There are teeth on the chain that need sharpened. The sharpener is spiraled and you pull the file through to sharpen Try to keep count and sharpen each tooth the same amount. There is a line on each tooth that will show you which direction you are to sharpen. The teeth run in two separate directions and all of them will need sharpened.
Check, and fill if needed, the gas and bar oil before you start the saw. Saws use a mixed gas, you mix with gasoline and 2-cycle engine oil. Follow the directions on the 2-cycle oil container with proper mixing instructions for the oil to gas ratio. Be sure to put the oil in the gas jug first and then add the gas. Shake the jug to mix the two together.
The bar oil is needed to lubricate the bar and chain. Without the lubrication the bar and chain will not work properly. There is a reservoir on the saw that you fill with the bar oil. There are different brands of bar oil that you can purchase, any brand is fine.
This is a chainsaw with a new chain in its box and a new jug of bar and chain oil for getting the saw ready.
Starting The Saw
Be sure the chain brake is set, this is the handle-type piece in the front and it will need to be in the forward position. Turn on the choke and be sure the start switch is on. If your saw has a primer bulb then press that a few times before attempting to start the saw as it gets the gas flowing.
Cutting The Tree
After you have evaluated the direction and area around the tree and are ready to start cutting you will need to cut a notch. The notch will need to be cut on the side of the tree that is the direction you want the tree to fall.
The notch will need to be cut at a 70 degree angle with the top side being thinner cut downward and the bottom of the notch will be the deepest part cut. Be sure that the cut doesn’t go more than ⅓ of the way through the tree.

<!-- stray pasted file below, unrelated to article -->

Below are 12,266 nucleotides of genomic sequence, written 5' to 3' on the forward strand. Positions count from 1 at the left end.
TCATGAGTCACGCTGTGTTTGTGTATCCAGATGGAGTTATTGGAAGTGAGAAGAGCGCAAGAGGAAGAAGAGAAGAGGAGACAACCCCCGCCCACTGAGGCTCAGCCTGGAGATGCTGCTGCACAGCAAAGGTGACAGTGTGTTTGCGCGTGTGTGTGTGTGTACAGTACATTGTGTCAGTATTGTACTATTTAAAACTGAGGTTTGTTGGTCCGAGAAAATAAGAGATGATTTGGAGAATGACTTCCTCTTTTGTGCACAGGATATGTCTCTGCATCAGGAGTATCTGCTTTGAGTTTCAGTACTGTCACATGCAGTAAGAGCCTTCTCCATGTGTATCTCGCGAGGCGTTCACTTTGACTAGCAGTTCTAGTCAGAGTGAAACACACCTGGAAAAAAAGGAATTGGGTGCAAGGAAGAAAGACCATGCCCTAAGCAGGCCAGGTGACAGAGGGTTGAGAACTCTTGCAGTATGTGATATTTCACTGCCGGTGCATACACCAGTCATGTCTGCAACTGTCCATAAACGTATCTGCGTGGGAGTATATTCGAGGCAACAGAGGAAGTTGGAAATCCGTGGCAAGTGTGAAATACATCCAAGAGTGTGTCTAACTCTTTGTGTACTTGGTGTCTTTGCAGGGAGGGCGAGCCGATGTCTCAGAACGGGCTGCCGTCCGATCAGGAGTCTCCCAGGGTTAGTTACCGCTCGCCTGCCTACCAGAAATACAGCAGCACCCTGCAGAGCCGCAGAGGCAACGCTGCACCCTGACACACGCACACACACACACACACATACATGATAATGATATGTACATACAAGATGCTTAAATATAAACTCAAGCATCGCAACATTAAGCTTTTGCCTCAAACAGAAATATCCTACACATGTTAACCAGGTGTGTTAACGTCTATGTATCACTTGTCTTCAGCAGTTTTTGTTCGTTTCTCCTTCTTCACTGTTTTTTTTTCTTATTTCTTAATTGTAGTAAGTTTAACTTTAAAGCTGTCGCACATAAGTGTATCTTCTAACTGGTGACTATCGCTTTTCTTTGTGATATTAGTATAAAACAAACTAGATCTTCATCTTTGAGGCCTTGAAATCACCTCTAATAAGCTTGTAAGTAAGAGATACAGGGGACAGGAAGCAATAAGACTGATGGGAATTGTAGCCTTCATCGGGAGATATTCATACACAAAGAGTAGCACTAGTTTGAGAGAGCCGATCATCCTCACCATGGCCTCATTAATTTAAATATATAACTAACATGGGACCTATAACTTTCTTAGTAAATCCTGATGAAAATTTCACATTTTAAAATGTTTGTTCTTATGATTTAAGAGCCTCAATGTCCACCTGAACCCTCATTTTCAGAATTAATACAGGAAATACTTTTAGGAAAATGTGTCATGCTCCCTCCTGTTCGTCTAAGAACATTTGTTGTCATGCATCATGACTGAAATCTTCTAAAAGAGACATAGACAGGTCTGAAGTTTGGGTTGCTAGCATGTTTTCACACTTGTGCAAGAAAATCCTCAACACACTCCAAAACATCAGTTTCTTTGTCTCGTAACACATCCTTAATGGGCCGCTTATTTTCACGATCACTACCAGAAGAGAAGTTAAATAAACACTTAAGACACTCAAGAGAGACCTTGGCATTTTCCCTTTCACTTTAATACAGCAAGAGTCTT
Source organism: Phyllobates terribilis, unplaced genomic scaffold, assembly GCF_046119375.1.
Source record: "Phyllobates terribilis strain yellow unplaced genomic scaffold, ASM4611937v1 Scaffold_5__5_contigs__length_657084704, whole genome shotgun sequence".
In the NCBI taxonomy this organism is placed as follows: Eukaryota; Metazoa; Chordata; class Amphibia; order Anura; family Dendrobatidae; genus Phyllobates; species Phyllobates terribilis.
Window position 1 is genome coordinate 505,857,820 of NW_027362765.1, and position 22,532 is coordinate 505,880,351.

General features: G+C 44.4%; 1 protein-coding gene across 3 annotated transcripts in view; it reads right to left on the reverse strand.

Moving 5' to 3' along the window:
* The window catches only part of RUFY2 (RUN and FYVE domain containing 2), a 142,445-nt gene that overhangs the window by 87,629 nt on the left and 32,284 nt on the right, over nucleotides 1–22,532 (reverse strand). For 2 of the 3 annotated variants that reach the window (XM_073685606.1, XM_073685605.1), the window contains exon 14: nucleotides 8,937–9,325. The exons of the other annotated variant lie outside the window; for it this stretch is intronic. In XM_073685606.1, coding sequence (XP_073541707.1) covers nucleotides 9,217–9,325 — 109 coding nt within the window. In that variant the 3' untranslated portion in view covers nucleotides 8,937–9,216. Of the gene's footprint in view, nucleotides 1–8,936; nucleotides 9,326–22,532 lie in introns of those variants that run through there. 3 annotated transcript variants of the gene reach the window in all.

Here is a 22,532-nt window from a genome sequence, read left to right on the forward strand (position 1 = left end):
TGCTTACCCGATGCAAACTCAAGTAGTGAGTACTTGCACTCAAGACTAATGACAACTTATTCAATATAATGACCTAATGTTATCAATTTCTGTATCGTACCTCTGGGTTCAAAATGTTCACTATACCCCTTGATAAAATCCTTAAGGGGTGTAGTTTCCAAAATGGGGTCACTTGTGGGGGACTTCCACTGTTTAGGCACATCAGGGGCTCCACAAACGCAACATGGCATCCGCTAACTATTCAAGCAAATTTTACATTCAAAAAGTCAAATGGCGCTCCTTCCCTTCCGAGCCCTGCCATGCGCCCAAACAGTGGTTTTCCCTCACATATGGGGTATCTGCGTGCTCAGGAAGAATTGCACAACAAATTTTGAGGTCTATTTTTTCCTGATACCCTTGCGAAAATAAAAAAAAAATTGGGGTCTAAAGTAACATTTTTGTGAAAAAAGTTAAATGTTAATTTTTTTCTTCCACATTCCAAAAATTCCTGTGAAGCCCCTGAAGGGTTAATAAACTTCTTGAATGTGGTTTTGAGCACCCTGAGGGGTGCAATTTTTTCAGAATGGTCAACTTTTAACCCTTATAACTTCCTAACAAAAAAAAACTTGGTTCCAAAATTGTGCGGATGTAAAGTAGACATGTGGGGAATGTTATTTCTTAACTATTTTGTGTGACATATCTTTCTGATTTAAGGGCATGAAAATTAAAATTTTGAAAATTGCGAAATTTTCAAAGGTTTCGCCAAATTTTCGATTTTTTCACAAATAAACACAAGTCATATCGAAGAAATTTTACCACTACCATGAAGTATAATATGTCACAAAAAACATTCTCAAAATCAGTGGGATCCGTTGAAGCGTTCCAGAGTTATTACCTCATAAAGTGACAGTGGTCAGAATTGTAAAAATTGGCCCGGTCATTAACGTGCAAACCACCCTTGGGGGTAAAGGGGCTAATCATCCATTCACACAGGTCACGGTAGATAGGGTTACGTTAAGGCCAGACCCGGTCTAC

After the tree has been notched cut a bore cut into the side of the tree slightly behind the notch, this will make the hinge. Cut straight through toward the back of the tree.
Pull the saw out of the tree after you have sawed ¾ of the way through. Now cut from the back of the tree toward the front. Be sure not to cut into the backside of the notch. The tree will start to fall as you are cutting from the back.The hinge is left on the stump and you can see it on the tree.
This is the stump showing the hinge and you can see the other part on the tree:
After you hear the tree start to crack and it starts to fall turn off the saw and head in the safe direction that you planned out before you started cutting. Be sure to not turn your back completely away from the tree so that you can see that it is going where intended.
Now that the tree is down, you have to top it. Topping it means you cut off all of the branches and limbs. You have the option to discard the limbs by leaving them lay in the woods for nature to take its course and allow them to compost back into the soil or clean them up for a controlled brush fire. In true homesteading fashion, we don’t like waste. You can use the larger
branches for firewood, they just won’t need split as much.
This is the felled tree. It landed exactly as planned:
After the tree has been topped you can start cutting it into chunks the length that you need. The length needed will be based on the type of burner you are using.
Most fireplaces require shorter lengths than a wood stove or an outside wood burner. Be sure not to run your saw into the ground when you are cutting up the wood because this can make the chain dull.
Here he is cutting the tree into firewood chunks:
Some people will cut down and sale trees for firewood. My family logs and they will cut down the
smaller trees, or pole wood, for firewood and sale by the semi-load. In this situation the wood
doesn’t get cut up to be moved. It is loaded by a loader and hauled to the buyers house.
If you are uneasy about felling a certain tree then it is best to not tackle that particular tree. Do a different tree that you are more comfortable with and call a tree service to take care of the tree that is more stressful.
Running a chainsaw is a dangerous job and you need to know how to operate the saw safely before you start tackling the task of cutting down a tree.
Sarah Rodriguez is a homesteading wife and mother of five living in Appalachia. She grew up in a homesteading and logging family.
She and her husband Arnie work their 10-acre homestead together alongside their growing family. Sarah honed her self-reliance skills through 4-H and FFA at an early age and is now teaching her children to live off the land, raise livestock, and the importance of both sustainability and frugality.
2 thoughts on “How to Fell a Tree with a Chainsaw SAFELY”
YES, logging is extremely dangerous. My eldest son is a logger and the man who trained him, an EXPERIENCED logger was killed when the butt of the tree recoiled and hit him in the jaw, killing him instantly.
16 lines on how to actually cut down the tree and paragraph after paragraph about peripherals. NOT a very helpful article.